It’s no secret that Virtute and I share a mutual love for Taylor Swift. On many evenings after a long day of writing (or in Virtute’s case shifting around the house looking for the sunniest spot to sleep), we often enjoy letting loose to the epic Taylor Swift album, Red. I dance around the house and he usually chases the “Virtute limited edition one inch mylar crinkle ball“. At the time, Virtute had described the album as “A deep rumination on the fickleness of relationships, a gruelling grappling with the pressures of normative gender constructions, and the small beauties of new loves.” So, as you could imagine we were both anxiously anticipating the release of Taylor Swift’s 1989.
Upon a first listen, I was devastated. The album seemed to strip the personal and thoughtful work that T.Swift puts into crafting her lyrically driven music for a bubble-gum pop that was lacking in substance. The release of the video for “shake it off” seemed to confirm my fears. So after a few weeks I had to ask Virtute his assessment. As usual, he surprised me with his take: “The album on many levels is indeed a move away from the personal, but that doesn’t mean that it is without merit and upon deep reflection we come to understand the new paradoxes gripping Taylor’s life. It seems as though we spend too much time policing the decisions of young women in music as in life. While it is evident that Taylor Swift has always been a mainstream pop artist, it at least appears as though she is having fun with the writing process and sometimes we should be open to experimentation and play in music. Even Kendrick Lamar thinks so. ” I’ve heard this line of argument from Virtute before, so I wanted to push him by asking what if the manipulation was not in our interpretation of her work but in the way the industry pushes for a vapid and thoughtless array of music that sounds the same.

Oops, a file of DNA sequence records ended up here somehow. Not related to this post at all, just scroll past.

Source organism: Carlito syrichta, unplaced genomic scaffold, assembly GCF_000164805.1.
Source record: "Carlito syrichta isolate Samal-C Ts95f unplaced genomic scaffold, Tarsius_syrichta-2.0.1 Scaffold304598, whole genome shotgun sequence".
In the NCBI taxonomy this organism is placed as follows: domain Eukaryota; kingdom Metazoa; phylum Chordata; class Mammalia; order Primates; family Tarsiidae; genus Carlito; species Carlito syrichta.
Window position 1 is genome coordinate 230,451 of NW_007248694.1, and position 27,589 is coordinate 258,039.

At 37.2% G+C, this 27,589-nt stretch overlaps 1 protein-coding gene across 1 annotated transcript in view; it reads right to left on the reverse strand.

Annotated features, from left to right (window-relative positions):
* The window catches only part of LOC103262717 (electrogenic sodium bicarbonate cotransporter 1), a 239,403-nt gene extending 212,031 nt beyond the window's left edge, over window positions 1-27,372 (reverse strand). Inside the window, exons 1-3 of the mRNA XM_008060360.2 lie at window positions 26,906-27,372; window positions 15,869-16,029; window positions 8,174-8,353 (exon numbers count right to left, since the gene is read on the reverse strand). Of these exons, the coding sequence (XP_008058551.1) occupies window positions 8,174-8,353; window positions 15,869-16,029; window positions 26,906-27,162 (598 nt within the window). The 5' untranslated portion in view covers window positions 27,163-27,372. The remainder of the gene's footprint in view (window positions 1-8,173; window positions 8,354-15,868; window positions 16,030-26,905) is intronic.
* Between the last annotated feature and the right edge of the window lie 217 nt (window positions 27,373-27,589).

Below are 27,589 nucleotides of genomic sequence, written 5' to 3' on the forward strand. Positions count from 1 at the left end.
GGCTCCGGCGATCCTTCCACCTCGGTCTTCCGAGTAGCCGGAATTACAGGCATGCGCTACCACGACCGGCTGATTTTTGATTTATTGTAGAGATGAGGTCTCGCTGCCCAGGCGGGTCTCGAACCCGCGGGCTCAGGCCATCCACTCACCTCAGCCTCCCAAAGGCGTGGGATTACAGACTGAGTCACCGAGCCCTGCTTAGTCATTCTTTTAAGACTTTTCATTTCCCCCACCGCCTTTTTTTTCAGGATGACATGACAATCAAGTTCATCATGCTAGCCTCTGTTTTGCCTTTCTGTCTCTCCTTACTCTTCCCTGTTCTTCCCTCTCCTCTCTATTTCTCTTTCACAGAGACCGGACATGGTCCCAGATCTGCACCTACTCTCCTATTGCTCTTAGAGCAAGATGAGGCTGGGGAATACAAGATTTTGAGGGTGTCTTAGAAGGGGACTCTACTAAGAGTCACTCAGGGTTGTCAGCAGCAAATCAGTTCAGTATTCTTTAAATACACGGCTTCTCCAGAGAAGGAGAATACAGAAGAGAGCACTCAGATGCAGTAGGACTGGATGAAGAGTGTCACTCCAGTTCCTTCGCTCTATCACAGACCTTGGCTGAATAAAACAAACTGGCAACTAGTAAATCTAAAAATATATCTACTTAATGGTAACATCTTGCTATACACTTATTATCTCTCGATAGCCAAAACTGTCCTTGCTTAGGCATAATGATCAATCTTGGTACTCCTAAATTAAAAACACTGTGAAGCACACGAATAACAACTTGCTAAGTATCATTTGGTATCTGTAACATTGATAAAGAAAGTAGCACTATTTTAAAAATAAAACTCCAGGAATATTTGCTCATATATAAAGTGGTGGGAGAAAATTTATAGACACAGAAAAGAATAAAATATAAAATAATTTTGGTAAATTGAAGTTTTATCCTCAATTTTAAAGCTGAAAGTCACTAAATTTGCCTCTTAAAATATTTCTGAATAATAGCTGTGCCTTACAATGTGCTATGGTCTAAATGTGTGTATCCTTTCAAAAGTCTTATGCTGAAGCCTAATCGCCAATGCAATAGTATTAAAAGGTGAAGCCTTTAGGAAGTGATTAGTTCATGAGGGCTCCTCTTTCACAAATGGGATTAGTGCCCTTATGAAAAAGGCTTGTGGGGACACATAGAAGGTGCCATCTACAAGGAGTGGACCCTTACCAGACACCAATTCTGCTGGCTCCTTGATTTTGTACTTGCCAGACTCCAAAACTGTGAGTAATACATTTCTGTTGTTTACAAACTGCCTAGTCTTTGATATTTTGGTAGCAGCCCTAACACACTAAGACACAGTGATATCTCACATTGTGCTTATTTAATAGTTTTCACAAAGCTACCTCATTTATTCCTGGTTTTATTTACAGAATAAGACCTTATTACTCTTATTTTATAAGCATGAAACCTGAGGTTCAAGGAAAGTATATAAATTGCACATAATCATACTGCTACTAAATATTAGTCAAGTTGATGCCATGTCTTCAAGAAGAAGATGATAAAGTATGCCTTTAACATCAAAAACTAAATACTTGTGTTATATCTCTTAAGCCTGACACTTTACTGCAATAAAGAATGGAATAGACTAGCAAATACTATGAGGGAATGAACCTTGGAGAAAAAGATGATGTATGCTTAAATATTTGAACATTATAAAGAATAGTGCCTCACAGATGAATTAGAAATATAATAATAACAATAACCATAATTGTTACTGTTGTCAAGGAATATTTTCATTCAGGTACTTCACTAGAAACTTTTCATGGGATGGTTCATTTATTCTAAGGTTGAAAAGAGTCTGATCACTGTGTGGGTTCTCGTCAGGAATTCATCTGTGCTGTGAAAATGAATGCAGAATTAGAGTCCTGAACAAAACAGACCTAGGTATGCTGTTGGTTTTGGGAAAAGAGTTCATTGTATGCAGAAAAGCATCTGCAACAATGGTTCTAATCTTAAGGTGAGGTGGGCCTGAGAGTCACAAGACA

Virtute looked away for a long time. He reflected and finally said, “I don’t have an answer”. It was shocking, not having an answer is very unusual for Virtute. But before I could speak up to say so, he continued, “I think Taylor Swift answers that question herself on the new album. She states:
See the vultures circling in dark clouds
Love’s a fragile little flame, it could burn out
It could burn out cause they got their cages, they got their boxes, and guns, they are the hunters, we are the foxes and we run
Baby I know places we won’t be found and they’ll be chasing their tails tryin’ to track us down.”
And so we have made plans to purchase the 1989 LP when it is released on December 9th and we’ll be developing our defence further. Virtute’s loyalty is often unparalleled.
Since Virtute and I started this blog almost a year ago, many people have approached me asking how Virtute became such a wise cat. I’ve thought a lot about it myself and though I have my theories, I decided that it would be best to ask him.
So last night as I was about to go to bed, I interrupted his nightly grooming session of Gumption to ask him about wisdom. I told him that a lot of folks had described him as being a ‘wise cat’ and asked him what he thought about it. He paused considering the implications of his answer, and then explained, “Many people learn from books, they learn from sciences or maths or other academic disciplines, these are important avenues to get to know things. I tend to learn through experience, but not only experience, but careful and thoughtful listening”. I asked him, what experiences had been most influential to him.